A month and a half ago I attended a performance of The Nutcracker (Casse Noisette) at Les Grands Ballets here in Montreal. My daughter, who loves to dance to a recording for two pianos by Duo Benzakoun of Tchaikovsky’s music for this ballet, was enchanted. At the performance it struck me just how many hands go into creating and mounting this ballet: the story by Hoffmann, the score by Tchaikovsky, and the choreography by Marius Petipa and Lev Ivanov, and the dancers, of course, but also the lighting technicians, the people who design and maintain the costumes, and the person who has to find and rehearse the children for their roles. It seems like—and probably is—a collective cast of hundreds. And all those hands have to work towards a common goal—a goal which, when the ballet was first mounted at the Mariinsky Theatre in St. Petersburg in December, 1892 was somewhat unclear. The precise way each movement, note, and stitch was to form a whole was out of focus. This comes from the artists seeing the whole, but this also comes from the audience knowing what should be there, like a phrase in Mozart that is resolved. Now, the choreography, the characters, and the music seem so familiar to us as to be obvious—as if there was no other way for them to fit together. But on that winter's day this was not the case. In fact, the first performance of what has now become ballet’s equivalent of Handel’s Messiah was a bit of a flop.
I am fascinated by this image of a large group of people groping towards something new. In my profession the analogue to the creation and mounting of a new ballet would be the launching, or the relaunching, of a magazine. Sometimes the launch is successful, and sometimes not. And this is because a magazine is both a circuit in society and to a great extent a living thing.
Both of these ideas might seem like a stretch. Think however what a magazine is: however published and produced it’s a bridge between one smaller group of people and another, larger group. And, the function of that bridge is to bring that second group novelty—news. It doesn't really matter if the "news" is the most recent trends in shoes or headphones, the most recent writing by Shiela Heti, or an essay on the shifting politics of Pakistan; it's all in a loose sense news. It’s a carefully chosen and crafted slice of the zeitgeist presented to an audience. The groups that are brought together could be manufacturers and consumers as much as writers and readers, but they're still being brought together.
With each issue the act of finding, editing, and presenting a compelling piece of the here-and-now has, to some extent, to begin again. Making a magazine is a constant quest for things that no one has thought of yet, or things that have been forgotten yet are, out of the billions of ideas out there, important now. This constant quest for the new angle, the thought that balance between common knowledge and the unthinkable is the rarest of fuels to fly on.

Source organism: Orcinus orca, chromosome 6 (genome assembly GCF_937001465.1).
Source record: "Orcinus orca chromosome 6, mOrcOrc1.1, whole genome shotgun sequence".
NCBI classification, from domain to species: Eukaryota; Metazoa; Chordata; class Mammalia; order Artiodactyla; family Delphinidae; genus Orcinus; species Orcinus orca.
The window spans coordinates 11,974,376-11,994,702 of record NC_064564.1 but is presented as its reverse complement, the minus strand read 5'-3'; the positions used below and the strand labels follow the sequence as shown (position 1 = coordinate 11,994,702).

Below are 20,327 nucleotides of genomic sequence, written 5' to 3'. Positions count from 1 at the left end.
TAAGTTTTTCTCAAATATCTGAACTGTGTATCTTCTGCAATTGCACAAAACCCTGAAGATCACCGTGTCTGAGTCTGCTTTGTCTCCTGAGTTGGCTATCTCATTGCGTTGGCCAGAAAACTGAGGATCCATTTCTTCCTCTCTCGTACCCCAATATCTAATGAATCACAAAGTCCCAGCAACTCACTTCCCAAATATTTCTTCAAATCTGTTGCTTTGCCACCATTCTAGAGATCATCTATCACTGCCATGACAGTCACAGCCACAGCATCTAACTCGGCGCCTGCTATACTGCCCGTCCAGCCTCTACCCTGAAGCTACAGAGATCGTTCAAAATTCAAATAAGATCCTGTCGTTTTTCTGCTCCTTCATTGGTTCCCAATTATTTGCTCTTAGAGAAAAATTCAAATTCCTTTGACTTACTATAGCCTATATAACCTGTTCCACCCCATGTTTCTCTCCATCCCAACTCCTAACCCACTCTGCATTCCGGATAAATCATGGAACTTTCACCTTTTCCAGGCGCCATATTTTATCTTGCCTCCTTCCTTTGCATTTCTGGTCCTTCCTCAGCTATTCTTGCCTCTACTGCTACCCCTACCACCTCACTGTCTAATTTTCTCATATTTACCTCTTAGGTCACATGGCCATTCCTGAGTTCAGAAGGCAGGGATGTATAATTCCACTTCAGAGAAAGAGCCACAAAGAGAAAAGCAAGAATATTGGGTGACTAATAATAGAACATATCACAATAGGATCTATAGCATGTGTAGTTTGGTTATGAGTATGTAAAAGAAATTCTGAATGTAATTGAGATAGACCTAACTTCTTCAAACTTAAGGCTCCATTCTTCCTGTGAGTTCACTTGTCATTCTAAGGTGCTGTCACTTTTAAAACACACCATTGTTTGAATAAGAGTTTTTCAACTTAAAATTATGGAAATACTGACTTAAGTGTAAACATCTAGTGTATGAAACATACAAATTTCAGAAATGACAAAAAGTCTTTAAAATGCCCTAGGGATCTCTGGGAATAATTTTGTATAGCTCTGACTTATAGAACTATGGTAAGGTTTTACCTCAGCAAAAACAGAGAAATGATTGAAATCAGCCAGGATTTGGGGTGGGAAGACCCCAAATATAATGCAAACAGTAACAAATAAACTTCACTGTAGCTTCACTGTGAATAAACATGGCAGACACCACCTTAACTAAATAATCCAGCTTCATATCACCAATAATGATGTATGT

While we know now what the New Yorker or Wired "is"—what their supporting ideas are, and what we'll get when we pick up an issue—we take this knowing for granted. For that certainty is the result of a complex collaboration between readers, circulators, editors, advertisers, printers, and writers, a certainty that seems obvious now, but was not when either of these magazines started. The day before these magazines hit the newsstands, no one in the general public knew that they needed either of them in their lives. And while the New Yorker had a bumpier launch than Wired, in each case there was a lot of groping to discover who the audience was and what they wanted. As a counterexample consider George, the magazine launched with much fanfare by the late John F. Kennedy, Jr.. What was “Not politics as usual?” Unfortunately, the audience and the message were still groping towards each other when the publication folded in 2001.
When I have been involved in launches or redesigns, I tend to think of the design as having two stages: a overgrown bush phase, and a neat topiary phase. At first, editors and designers are figuring out whether each element is the right size, and how they fit together; later, unused departments and design behaviours are clipped away, leaving a piece of design that seems like its always been that way, like it has a life of its own. It’s a “life” that a painting has for a painter: at some point the artwork directs the artist. At some point writers and editors and readers instinctively know what a Talk of the Town piece is, and what it should be.
The feedback loop for this act is tenuous: once every week or month, the magazine receives newsstand circulation numbers that are three or four months old. Venues like the iTunes store tried to change that, and website traffic can (perhaps) offer some indication of how popular an issue will be, but the bottom line is only a number, and one that is generally out of sync with where everyone on the production side is at that particular moment. There's a gap, in many ways a profound one, between the creators and the audience, in terms of feedback. It's as if a magazine is a ballet which is danced to an empty hall, but filmed. There is bubble between creation and reception. The audience knows if the work as a whole is right, but while it's being created all the dancers have to go on is the ideas, the models, they have in their heads.
Many thanks to Jared Bland